Talks between Pakistan and the IMF to restart a $6b loan programme have stalled over Prime Minister Imran Khan’s refusal to introduce unpopular measures, say senior government officials.
Formal discussions to release a tranche of funding have been pushed back over concerns from Islamabad that instituting the reforms tied to the loan would provoke a backlash from the hard-hit middle class.
An IMF team that was expected to visit Islamabad in October has not yet arrived “as the fund is waiting to know if we are willing to take other steps to reduce the [fiscal] deficit”, said one of the officials.
“In view of coronavirus this year, our economy continues to underperform. Tax revenues are down,” he added.
The sticking points between Islamabad and the IMF on resuming the programme include raising electricity tariffs, higher tax collection targets and increasing the repo rate, which was lowered to 7 per cent in June from 13.25 per cent earlier in the year.
Pakistan’s economy has not suffered as big of a shock from the pandemic as neighbouring India. The Asian Development Bank projected that the economy would contract 0.4 per cent in 2020 but would expand 2 per cent next year. Mr Khan has spurred growth by unveiling large incentives for the construction sector.
But analysts said Pakistan needed to enter the IMF programme to meet its debt repayments and unlock more funds from international financial institutions, such as the World Bank, as well as complete a planned $1bn eurobond.
Pakistan’s external debt and liabilities have grown from $95bn in 2018 to almost $113bn in 2020, with a subsequent rise in debt servicing, according to the State Bank of Pakistan in its annual report released on Wednesday.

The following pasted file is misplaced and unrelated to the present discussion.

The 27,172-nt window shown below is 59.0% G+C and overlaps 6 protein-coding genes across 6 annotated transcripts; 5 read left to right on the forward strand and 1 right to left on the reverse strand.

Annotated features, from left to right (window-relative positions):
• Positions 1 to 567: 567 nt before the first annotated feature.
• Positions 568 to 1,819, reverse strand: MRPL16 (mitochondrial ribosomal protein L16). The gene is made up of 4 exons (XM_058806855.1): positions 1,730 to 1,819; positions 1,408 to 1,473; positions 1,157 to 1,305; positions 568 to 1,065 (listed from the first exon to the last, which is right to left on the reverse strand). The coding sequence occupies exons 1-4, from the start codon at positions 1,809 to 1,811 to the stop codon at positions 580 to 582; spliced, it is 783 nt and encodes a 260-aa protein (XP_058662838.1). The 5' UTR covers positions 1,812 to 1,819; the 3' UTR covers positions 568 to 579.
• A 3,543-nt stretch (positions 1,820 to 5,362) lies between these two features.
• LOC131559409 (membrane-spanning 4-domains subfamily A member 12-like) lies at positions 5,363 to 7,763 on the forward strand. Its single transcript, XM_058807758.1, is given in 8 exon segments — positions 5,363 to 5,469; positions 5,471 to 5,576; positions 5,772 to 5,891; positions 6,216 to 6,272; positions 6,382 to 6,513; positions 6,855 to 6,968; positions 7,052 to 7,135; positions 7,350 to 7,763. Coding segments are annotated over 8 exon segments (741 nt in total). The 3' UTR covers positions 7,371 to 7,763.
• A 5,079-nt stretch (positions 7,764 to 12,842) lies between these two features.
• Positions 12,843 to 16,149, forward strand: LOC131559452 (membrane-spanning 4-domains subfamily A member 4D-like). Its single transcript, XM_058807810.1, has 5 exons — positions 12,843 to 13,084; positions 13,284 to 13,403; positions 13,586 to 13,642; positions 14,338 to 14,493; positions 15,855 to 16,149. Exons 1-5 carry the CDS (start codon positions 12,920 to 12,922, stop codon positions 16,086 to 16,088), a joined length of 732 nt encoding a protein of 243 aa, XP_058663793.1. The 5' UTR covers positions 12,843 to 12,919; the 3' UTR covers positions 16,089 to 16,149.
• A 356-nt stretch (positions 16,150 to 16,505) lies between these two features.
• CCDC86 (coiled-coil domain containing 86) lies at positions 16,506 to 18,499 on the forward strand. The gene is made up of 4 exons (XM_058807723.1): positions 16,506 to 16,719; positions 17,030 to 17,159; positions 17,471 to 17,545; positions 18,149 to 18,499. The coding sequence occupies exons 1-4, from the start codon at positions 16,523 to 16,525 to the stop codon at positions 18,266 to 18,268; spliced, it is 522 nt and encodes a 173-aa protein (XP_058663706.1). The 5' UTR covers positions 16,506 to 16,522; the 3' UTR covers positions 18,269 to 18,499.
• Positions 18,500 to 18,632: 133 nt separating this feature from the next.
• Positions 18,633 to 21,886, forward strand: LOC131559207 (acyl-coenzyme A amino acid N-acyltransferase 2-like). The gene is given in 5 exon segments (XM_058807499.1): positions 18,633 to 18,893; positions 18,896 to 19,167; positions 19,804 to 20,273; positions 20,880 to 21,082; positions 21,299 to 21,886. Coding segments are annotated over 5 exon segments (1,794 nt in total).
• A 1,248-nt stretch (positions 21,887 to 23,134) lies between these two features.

“We are in a debt trap that is entirely of our own making. It is a risk to our national security,” said the Institute for Policy Reforms, a Lahore-based think-tank.
Sakib Sherani, an economist and former adviser to the finance ministry, said protests launched by Pakistan’s opposition parties against Mr Khan “have made it more difficult for the government to adopt unpopular measures. Tough reforms are always painful. Right now is not a good time for painful measures.”
Miftah Ismail, a former finance minister and opposition leader, said that an agreement forged by Mr Khan and the IMF to reduce the fiscal deficit appeared to be unravelling. “A plan for reforming the tax collection system so far does not appear to be working,” said Mr Ismail.
Pakistan is under additional pressure after Saudi Arabia demanded $1bn repayment of part of a $3bn loan and froze an oil credit facility worth more than $3bn. Officials in Islamabad said there were concerns that Riyadh might ask for even more. That would force Pakistan to seek further loans from China.
“Imran Khan would not be so keen on a [fiscal] tightening again, especially when you factor in that there is political pressure,” said Ali Farid Khwaja, an analyst at brokerage Khadim Ali Shah Bukhari Securities in Karachi, “but going into an IMF programme is critical.”
A government official told the Financial Times that Pakistan was hoping to resume talks by the end of November, but there had been no confirmation from the IMF.
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